Give drivers five minutes grace on parking tickets, MPs say

 
car parked on double yellow lines Councils receive hundreds of millions of pounds in parking fines

Related Stories

Drivers should be given "five minutes grace" after their parking tickets expire before facing fines, MPs on the Commons transport committee say.

It also said councils in England should publish annual parking-charge accounts if they want to prove they are not being used as a "cash cow"

The Transport Committee warned it was "neither acceptable nor legal" to use fines to increase revenue.

Councils made a surplus of hundreds of millions of pounds each year, it added.

The MPs urged ministers to freeze charges, currently capped at £130 in London and £70 outside. Councils said money raised went back into services.

Committee chairman, Labour MP Louise Ellman, said: "There is a deep-rooted public perception that parking enforcement is used as a cash cow, so it's essential that local authorities apply stringent transparency."

'Hard to justify'

The report said the Local Government Association had calculated a surplus from on- and off-street parking of £411m in 2011/12, while the RAC Foundation put the figure at £565m.

The maximum fixed penalty for speeding is £60, unless the case is referred to court.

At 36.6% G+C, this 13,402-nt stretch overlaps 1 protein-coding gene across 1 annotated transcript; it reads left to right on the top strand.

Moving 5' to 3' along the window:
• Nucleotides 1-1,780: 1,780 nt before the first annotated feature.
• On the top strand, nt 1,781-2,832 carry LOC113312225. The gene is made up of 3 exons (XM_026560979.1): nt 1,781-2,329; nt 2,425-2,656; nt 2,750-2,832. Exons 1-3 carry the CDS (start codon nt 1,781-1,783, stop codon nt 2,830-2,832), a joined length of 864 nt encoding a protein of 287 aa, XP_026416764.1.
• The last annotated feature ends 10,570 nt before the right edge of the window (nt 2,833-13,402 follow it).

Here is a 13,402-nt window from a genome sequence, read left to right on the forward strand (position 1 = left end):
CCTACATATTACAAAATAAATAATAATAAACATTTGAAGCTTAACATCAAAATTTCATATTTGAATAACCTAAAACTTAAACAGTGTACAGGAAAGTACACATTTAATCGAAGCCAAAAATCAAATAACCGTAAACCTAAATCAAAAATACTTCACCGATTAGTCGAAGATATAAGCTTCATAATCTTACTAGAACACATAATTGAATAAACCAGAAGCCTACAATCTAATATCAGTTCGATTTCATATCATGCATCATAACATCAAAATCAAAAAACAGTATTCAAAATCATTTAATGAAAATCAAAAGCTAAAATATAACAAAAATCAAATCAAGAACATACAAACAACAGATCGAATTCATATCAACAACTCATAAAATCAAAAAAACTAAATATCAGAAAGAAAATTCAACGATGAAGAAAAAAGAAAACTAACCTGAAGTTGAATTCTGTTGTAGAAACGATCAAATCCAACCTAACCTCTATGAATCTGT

Mrs Ellman argued the charging system was perverse, saying: "Annual parking accounts would allow the public to see how much local revenue is derived from the enforcement of fines, and what proportion of this come from on- or off-street parking charges.

"It's right that parking charges be determined locally, but hard to justify fines that substantially exceed penalties for more serious offences like speeding.

Start Quote

Parking charges are not inherently wrong but they need to be fair, and where penalties are levied they should be proportionate to the 'crime' committed”

End Quote Stephen Glaister Director RAC Foundation

"Central government should freeze the maximum penalty charge and develop differential fines for less serious parking violations. "

Mrs Ellman also said the Department for Transport's rules for councils should include a five-minute "grace-and-favour" period after tickets expire before imposing a fine.

A government spokesman said: "We welcome this report, which strengthens the case for changes to be made to parking rules.

"The law is clear. Parking is not a tax or cash cow for local councils. This government is reining in over-zealous parking enforcement and unfair parking practices, with the levels of parking penalty charges being kept under review."

But Peter Box, chairman of the Local Government Association's economy and transport board, said: "As this report recognises, parking controls are not being used by councils to raise revenue. They are essential for keeping motorists and pedestrians safe, traffic flowing and ensure people can park near their homes and local shops."

He added: "Councils always look to be open and transparent with residents on their parking policies.

"Any income they make from charges and fines is spent on running parking services, fixing potholes and providing subsidised travel to children and the elderly."

Last month, the government said it was considering banning fixed cameras and so-called "spy cars" used by councils to catch people parking illegally.